Gray lay down by the fire, gazing at the water and the reflection of the flames. He was thinking, but effortlessly; in this condition one's mind, while observing one's surroundings absently, comprehends them but dimly; it rushes on like a stallion in a jostling herd, crushing and shoving aside, and halting; emptiness, confusion and delay attend it in turn. It wanders within the souls of things; from bright agitation it hurries to secret intimations; passing from earth to sky, conversing on the subject of life with imaginary personages, snuffing out and embellishing one's memories. In this cloudy movement all is live and palpable, and all is as loosely hung together as a hallucination. And one's relaxing consciousness often smiles, seeing, for instance, one's thoughts on life suddenly accosted by a most inopportune visitor: perhaps a twig broken two years before. Thus was Gray thinking by the fire, but he was "somewhere else"-not there.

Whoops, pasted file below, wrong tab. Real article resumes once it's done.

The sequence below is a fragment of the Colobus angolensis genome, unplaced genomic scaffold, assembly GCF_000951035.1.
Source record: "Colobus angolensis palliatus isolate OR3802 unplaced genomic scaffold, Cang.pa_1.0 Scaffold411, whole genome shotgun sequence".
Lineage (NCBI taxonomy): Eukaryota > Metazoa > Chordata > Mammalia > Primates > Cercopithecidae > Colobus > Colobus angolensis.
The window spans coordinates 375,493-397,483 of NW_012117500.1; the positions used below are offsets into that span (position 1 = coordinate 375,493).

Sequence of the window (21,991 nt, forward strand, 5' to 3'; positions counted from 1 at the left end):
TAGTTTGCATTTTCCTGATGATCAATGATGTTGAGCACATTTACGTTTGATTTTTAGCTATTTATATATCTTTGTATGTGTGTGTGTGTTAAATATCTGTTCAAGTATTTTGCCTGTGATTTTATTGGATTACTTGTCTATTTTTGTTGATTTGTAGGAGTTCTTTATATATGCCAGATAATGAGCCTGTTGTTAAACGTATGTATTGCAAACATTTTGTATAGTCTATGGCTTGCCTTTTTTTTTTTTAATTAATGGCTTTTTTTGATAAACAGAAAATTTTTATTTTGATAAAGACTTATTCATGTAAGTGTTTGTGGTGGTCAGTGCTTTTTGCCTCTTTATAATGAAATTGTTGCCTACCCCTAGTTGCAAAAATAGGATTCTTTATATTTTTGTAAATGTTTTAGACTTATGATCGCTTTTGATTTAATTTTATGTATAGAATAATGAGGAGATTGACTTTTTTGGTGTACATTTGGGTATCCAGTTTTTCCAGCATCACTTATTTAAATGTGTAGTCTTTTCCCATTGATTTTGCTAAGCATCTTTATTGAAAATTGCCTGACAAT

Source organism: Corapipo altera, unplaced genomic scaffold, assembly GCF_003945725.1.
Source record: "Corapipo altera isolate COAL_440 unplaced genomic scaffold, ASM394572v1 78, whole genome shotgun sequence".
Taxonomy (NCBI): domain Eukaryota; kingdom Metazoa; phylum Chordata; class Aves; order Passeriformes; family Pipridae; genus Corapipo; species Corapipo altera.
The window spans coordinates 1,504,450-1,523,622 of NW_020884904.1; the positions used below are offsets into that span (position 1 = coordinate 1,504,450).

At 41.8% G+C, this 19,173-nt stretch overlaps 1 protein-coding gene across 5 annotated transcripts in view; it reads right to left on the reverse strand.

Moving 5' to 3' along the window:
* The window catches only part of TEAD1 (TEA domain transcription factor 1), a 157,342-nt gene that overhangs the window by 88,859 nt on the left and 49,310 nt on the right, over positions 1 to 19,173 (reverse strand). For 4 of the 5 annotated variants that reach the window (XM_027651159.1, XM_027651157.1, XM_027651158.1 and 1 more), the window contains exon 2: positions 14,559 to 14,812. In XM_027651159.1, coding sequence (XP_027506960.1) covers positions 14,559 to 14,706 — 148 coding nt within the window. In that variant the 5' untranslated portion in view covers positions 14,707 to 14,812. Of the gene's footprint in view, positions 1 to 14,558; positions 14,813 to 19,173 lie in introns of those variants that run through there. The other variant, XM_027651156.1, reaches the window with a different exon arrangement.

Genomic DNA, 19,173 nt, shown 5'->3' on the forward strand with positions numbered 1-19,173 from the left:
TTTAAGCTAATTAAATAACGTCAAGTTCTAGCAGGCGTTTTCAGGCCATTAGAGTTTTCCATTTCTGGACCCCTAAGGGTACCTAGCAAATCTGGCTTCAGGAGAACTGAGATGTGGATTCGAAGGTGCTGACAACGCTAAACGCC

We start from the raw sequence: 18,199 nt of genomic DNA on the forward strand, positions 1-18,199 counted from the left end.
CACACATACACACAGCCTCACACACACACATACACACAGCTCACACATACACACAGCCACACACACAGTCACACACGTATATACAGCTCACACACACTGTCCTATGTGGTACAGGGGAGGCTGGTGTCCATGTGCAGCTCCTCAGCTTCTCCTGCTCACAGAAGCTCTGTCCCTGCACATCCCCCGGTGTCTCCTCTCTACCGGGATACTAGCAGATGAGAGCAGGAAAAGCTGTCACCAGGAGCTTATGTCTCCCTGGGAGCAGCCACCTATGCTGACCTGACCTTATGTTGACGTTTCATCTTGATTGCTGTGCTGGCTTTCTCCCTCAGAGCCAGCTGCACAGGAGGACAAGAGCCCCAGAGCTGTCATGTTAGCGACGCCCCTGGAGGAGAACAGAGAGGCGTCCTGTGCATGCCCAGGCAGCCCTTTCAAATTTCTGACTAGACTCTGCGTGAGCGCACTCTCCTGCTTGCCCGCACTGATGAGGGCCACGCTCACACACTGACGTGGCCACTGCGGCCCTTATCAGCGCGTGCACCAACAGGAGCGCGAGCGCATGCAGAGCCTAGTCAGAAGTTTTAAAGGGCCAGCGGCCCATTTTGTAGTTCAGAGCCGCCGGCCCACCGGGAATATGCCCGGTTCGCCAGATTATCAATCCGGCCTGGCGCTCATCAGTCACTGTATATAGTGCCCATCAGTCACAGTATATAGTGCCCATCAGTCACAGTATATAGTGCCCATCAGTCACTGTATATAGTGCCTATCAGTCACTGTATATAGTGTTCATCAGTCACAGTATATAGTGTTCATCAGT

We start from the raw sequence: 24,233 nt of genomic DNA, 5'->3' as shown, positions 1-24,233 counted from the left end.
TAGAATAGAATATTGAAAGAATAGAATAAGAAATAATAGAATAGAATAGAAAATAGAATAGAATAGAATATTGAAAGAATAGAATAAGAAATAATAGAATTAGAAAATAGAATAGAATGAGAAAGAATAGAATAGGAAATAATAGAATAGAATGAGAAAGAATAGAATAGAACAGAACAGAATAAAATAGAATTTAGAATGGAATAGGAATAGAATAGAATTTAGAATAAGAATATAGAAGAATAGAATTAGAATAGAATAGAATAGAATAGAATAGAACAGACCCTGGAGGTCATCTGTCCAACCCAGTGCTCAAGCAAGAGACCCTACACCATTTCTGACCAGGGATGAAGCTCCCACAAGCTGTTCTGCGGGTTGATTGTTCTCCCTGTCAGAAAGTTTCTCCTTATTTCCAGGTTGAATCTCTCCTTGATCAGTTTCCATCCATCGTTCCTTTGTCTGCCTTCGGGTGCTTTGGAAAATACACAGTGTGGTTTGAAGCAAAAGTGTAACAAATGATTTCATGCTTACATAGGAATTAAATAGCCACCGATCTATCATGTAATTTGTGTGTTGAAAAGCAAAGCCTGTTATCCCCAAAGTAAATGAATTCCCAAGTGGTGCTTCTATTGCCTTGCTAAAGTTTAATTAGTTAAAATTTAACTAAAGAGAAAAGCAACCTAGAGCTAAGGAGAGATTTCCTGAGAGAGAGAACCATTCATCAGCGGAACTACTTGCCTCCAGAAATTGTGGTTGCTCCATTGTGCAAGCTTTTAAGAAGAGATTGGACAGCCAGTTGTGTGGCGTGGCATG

The elbow he was leaning on, while supporting his head on his hand, became damp and numb. The stars shone faintly; the gloom was intensified by a tenseness preceding dawn. The captain was dozing off, but did not realize it. He felt like having a drink, and he put his hand out towards the sack, untying it in his sleep. Then he stopped dreaming; the next two hours were to him no longer than the seconds during which he had laid his head upon his arms. Meanwhile, Letika had appeared by the campfire twice, he had smoked and, out of curiosity, had looked into the mouths of the fish he had caught, wondering what might be there. But, quite naturally, nothing was.

Upon awakening, Gray forgot for a moment how he happened to be where he was. He gazed in astonishment at the cheerful shine of the morning, the bluff adorned by bright branches and the blazing blue distance. The leaves of a hazel bush hung over the horizon and also over his feet. At the bottom of the bluff-Gray felt it was right at his back-the tide lapped softly.